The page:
The game begins when a visitor dons the Virtual Reality headset. The wearer will be transported outside the doors of the cathedral, taking in the stone tower, which is almost fifty metres tall and constructed over a hundred years ago. The visitor will be free to explore the cathedral filled with fantastic sculptures, handmade wood carvings – and clues. Glowing lights, scattered throughout the cathedral, will guide the seeker down into the crypts, where ancient treasures await, buried long ago from raiding parties.
The virtual treasure hunt forms part of the ‘Making Digital’ element of the first National Festival of Making. It offers an unprecedented insight into how the latest technology is being used to transport people into places unseen by the public. It opens a swathe of opportunities in recreating the past and preserving artefacts too fragile to handle by hand.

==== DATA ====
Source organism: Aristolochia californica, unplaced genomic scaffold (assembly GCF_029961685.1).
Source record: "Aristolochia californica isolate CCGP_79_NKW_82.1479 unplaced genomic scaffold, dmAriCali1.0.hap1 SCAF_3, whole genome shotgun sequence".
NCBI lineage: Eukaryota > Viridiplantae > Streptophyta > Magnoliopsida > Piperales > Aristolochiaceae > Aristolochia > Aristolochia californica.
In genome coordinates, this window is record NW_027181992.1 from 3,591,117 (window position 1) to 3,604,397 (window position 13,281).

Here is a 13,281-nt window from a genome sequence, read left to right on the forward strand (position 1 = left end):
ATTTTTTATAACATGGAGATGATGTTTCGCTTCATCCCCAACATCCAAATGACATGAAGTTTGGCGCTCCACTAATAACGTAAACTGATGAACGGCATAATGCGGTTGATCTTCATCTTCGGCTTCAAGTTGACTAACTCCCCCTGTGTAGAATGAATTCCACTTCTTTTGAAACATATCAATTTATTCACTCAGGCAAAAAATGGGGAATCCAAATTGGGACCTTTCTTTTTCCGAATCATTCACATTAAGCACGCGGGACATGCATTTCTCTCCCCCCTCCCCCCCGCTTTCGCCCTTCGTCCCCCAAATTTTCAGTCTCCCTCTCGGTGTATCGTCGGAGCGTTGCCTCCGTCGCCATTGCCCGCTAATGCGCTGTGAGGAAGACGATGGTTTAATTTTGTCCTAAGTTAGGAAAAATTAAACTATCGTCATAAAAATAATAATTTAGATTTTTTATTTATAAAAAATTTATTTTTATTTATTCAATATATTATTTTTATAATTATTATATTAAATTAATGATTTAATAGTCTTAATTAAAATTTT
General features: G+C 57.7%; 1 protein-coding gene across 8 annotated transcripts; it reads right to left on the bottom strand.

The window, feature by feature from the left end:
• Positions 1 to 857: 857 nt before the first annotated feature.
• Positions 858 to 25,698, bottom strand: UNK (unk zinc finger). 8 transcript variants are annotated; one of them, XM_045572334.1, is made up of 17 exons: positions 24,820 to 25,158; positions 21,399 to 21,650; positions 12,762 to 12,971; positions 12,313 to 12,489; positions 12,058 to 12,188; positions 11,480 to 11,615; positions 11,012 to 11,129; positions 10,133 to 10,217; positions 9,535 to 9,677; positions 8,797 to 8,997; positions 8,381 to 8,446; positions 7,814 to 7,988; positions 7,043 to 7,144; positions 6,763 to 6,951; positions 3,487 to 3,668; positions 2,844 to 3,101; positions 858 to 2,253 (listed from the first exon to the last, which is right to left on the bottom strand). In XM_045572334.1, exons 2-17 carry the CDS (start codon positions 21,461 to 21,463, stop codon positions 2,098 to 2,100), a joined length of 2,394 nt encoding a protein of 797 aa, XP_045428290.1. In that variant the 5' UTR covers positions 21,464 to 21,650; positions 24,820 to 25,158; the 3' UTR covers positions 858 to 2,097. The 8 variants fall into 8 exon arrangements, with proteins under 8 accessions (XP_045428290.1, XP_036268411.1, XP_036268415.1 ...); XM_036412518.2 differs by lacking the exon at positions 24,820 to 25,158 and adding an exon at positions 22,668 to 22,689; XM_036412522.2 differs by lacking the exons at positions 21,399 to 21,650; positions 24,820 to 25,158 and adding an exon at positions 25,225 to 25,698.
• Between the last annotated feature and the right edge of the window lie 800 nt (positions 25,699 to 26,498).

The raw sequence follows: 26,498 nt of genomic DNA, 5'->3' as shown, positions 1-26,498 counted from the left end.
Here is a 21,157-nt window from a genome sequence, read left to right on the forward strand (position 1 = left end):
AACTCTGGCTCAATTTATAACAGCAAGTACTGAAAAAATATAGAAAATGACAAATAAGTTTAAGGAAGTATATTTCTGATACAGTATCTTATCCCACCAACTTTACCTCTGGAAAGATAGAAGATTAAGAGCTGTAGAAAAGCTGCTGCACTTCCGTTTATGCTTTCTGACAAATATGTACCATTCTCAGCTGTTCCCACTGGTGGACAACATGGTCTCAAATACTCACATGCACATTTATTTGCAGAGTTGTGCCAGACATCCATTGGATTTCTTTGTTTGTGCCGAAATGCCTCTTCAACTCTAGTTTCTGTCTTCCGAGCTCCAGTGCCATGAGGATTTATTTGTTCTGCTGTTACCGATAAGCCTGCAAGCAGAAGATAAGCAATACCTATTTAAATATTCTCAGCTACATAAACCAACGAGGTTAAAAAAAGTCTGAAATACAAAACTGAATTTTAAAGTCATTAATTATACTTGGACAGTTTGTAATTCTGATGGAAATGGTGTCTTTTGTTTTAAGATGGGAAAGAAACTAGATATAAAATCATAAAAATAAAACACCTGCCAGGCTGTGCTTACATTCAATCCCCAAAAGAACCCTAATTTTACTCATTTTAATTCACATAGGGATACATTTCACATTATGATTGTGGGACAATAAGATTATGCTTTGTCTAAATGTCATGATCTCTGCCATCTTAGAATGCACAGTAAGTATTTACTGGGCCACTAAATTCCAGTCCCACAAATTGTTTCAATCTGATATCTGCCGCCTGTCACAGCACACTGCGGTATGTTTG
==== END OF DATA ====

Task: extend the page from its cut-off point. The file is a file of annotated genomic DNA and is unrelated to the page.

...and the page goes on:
The company behind the virtual treasure hunt, Hobs Studio, are experts in digitally modelling the real world. Hobs Studio recently built a 3D model of Liverpool city centre and digitally reproduced Manchester Town Hall in awe-inspiring detail. Architects, engineers, and construction companies use this technology to help design and construct buildings to an unprecedented level of accuracy.
Hobs Studio used the same 3D Laser Scanning Technology to capture and digitally reproduce Blackburn Cathedral. Its aim is to showcase the ‘Future of Making Things’ by using cutting edge 3D digital design and manufacturing technologies. The ultimate outcome: a celebration of the inspirational makers of the past through technology that is shaping our future, today.
For more information on Hobs Studio or Virtual Reality visit HobsStudio.com